How To Stop Needles From Falling Off Your Christmas Tree - Backyard Boss
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How To Stop Needles From Falling Off Your Christmas Tree

The fresh scent of evergreen and the lush green color of a real tree is a comfort for many during the holiday season. However, dealing with falling needles, a bare tree, and a potential fire hazard are reasons some may opt for an artificial tree. For those who want to keep the real tree tradition alive, there are many ways you can improve the odds of your tree making it until the big day.

Read on to learn how to stop needles from falling off your Christmas tree.

Select the Right Tree

family picking out a real christmas tree
Image credit: Any Lane via Pexels

Selecting the right Christmas tree can have a huge impact on the lifespan of your tree. Fir’s are the best at holding their needles, making them an excellent choice. Pine trees also have good needle retention and are a good second choice to Fir. Spruce trees are bad for dropping their needles, especially if allowed to dry out at all. They are not the best choice for those wanting their tree to last more than a few weeks.

Inspecting the needles is important when picking your Christmas tree. Do a pull test, running your fingers over the branches. The needles should not fall off when you do this. Pinch a needle between your thumb and forefinger, it should bend, rather than break. You can also do a shake test, lightly jiggling the tree by holding the trunk. A few needles will likely fall, but there should not be a pile on the ground. A fresh tree will also be fragrant and have a rich green color.

Keep It Fresh

cutting a fresh christmas tree
Image credit: Taylor Friehl via Unsplash

The best way to ensure a fresh Christmas tree is to cut it down yourself. If you are selecting one from a tree lot, be sure to either have them freshly cut about 1 inch off the bottom for you or do this yourself at home. Once you cut the trunk, place it in water as soon as possible. If a tree isn’t put in water within 12 hours of cutting, you will need to cut it again. If you aren’t bringing it indoors yet, you can leave it in an unheated garage or a protected area outside in a bucket of water.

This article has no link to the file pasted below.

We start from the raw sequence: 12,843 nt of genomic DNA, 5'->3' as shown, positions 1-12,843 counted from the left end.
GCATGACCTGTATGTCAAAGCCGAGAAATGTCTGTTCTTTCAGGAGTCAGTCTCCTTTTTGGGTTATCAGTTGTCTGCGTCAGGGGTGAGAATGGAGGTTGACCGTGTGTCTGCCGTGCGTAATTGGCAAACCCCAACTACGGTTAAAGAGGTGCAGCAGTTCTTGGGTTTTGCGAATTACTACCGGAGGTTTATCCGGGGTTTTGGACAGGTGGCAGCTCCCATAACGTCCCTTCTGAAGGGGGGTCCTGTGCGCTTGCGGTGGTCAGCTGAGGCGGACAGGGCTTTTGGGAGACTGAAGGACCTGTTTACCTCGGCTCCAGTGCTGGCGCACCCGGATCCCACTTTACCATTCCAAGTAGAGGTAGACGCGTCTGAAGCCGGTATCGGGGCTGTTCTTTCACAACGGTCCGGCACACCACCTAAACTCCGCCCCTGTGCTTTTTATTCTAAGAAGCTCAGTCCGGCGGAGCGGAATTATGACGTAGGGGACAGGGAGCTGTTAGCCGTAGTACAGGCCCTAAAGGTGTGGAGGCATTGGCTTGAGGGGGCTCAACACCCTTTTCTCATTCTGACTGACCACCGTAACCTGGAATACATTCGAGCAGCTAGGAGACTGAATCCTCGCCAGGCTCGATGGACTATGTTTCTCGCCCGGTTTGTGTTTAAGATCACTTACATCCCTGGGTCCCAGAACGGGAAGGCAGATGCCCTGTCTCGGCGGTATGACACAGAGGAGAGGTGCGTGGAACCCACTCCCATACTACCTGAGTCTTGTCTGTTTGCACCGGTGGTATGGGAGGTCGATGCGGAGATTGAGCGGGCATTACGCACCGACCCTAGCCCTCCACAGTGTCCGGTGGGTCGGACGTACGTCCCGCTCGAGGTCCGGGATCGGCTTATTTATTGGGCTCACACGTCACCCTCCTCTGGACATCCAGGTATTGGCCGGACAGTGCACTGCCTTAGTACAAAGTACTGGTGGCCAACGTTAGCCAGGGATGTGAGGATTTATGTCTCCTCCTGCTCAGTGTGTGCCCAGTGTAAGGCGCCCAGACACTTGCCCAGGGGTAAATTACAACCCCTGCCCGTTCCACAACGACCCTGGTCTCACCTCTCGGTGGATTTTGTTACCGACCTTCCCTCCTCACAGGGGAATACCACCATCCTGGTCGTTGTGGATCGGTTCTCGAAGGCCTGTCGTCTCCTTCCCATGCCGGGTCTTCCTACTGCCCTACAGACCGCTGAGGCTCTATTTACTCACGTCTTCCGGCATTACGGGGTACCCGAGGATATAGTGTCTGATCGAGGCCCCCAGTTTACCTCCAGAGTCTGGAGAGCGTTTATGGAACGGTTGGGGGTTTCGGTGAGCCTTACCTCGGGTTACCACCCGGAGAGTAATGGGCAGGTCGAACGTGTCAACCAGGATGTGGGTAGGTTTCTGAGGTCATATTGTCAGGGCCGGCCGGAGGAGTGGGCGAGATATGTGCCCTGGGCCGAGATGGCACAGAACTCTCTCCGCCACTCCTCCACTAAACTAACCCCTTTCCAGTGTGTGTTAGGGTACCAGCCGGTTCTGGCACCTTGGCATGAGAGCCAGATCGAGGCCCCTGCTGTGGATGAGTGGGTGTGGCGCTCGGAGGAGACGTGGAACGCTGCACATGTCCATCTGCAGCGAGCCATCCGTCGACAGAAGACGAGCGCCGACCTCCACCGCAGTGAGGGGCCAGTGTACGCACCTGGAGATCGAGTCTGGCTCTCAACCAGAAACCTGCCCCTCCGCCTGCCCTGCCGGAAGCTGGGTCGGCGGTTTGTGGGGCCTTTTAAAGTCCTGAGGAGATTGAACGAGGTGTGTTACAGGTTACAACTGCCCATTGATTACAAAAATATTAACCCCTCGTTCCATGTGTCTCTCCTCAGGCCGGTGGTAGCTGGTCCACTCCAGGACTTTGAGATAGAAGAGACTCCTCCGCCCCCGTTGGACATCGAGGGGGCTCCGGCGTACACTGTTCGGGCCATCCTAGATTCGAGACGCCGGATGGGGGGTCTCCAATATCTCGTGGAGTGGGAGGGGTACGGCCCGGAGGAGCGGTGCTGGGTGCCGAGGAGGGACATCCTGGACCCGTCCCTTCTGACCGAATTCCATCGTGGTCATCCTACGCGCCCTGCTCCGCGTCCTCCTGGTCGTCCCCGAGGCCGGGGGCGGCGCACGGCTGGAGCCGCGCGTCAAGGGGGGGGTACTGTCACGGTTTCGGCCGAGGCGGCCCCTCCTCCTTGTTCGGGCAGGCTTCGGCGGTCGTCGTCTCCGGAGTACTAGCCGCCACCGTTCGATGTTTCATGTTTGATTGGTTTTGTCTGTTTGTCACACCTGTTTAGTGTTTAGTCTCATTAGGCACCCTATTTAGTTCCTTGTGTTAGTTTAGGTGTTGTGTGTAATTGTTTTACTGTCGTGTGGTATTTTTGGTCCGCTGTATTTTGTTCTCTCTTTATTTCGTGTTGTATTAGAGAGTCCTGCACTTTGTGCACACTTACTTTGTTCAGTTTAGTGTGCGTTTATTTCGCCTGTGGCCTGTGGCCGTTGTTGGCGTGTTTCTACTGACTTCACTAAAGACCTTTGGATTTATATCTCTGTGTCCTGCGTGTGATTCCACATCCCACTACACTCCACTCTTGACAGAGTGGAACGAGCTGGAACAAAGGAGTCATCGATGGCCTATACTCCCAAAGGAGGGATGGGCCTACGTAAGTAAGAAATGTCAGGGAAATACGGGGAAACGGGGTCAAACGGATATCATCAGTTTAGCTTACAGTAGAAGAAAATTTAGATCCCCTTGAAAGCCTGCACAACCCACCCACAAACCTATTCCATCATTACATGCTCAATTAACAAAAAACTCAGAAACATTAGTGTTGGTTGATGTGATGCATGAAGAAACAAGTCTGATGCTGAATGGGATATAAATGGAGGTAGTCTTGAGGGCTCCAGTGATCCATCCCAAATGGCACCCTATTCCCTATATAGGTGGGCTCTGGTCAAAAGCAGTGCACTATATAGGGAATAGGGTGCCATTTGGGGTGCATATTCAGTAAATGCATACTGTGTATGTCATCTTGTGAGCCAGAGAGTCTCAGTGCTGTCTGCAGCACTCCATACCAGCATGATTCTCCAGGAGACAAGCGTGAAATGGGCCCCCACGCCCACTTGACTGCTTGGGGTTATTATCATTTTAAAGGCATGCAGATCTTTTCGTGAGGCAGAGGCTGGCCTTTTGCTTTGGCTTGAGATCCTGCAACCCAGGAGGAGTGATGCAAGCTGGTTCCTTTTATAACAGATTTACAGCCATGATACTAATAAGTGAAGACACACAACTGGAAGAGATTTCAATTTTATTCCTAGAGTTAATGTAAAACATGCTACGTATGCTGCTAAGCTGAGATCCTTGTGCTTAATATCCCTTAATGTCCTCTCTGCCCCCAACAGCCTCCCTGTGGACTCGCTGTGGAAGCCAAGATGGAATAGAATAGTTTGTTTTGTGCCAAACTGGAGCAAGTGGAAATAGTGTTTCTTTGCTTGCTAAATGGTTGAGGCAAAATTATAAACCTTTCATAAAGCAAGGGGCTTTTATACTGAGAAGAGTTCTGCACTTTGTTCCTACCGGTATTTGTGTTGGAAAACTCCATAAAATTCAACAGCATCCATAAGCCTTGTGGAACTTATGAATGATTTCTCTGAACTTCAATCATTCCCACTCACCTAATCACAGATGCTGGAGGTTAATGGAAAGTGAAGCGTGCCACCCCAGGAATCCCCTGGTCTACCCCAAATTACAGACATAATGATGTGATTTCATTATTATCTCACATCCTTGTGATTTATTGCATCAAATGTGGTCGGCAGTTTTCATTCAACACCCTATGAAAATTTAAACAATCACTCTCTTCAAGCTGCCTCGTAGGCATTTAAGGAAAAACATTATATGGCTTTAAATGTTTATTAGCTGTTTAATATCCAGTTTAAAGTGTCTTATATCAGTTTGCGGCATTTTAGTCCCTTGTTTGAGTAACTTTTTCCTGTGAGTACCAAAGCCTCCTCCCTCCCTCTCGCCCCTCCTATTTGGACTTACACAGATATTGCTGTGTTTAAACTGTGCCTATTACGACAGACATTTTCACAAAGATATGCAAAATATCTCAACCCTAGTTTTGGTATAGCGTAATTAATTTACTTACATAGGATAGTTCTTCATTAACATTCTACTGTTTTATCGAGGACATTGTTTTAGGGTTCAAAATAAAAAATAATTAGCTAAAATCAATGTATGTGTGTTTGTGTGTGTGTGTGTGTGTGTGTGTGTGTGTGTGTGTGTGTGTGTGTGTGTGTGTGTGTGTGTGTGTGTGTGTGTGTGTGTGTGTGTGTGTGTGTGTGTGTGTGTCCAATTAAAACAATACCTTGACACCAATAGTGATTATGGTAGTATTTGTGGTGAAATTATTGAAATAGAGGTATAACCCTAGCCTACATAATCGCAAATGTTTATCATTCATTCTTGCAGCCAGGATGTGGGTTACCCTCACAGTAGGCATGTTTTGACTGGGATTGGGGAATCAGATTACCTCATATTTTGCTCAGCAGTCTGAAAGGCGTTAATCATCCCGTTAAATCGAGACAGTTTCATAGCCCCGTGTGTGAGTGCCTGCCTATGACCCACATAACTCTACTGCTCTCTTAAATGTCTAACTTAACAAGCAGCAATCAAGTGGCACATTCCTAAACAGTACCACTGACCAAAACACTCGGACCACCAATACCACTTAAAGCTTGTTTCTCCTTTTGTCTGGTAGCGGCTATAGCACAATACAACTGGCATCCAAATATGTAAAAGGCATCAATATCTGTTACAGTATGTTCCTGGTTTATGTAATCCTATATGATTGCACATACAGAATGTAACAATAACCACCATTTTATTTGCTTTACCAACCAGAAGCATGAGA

Another option is to opt for a potted Christmas tree—this is as fresh as you can get. It won’t survive as long inside as a cut tree, but afterward, you can acclimatize it and then put it back outside to continue growing.

Keep It Cool

Christmas Tree decorated in modern living room
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One of the main reasons Christmas trees decline and dry out indoors is due to the warm temperature. This is especially true in the winter months when the furnace and fireplace are blasting. Place your tree in a cool location, away from heating sources and back from the south and west-facing windows. To extend the life of your tree, you can also lower the thermostat when you leave the home or at night.

Water! Water! Water!

water droplets on evergreen needles
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The number one thing you can do to ensure your tree doesn’t dry out and drop needles is to make sure it always has lots of water. DO NOT allow the reservoir in your tree stand to dry out. If this happens, the tree may seal its base with sap and won’t be able to drink any more water. You can save your tree by removing it and recutting it, but this is a hassle when you already have a fully decorated tree. To prevent this; water, water, water.

Christmas trees can drink up to a gallon a day depending on the diameter of their trunk and will drink more water in the first few days. The tree stand should be large enough to hold a gallon of water, and you should check on the water levels twice a day, refilling as needed. Additional supplements, such as sugar or fertilizer are not needed and may negatively affect the health of the tree. Stick with lots of tap water and your tree will reward you with rich, green needles.

Watch the Lights

close up of tree with white lights
Image credit: Nick Collins via Shutterstock

The lights you use can also have an effect on the health of your tree. Lights that heat up may dry out the tree, causing the needles to fall off early. To avoid this use lights that don’t emit as much heat, such as LED. Also, be mindful of how long you leave the lights on. Be sure to turn them off when you leave the house and when you retire for the night.

Surviving the Holiday Season

Part of the reality of having a real Christmas tree is cleaning up needles. No amount of tips or tricks will stop a real tree from shedding a few of its needles in your home. However, buying a fresh tree, cutting the bottom, and keeping it hydrated are the best ways to stop excessive needles from falling off your Christmas tree. This will improve the chances of your tree making it through the holiday season, and increase the tree’s fire resistance for a safer celebration.

Do you have a real Christmas tree? How do you stop the needles from falling off? Share your tricks in the comments!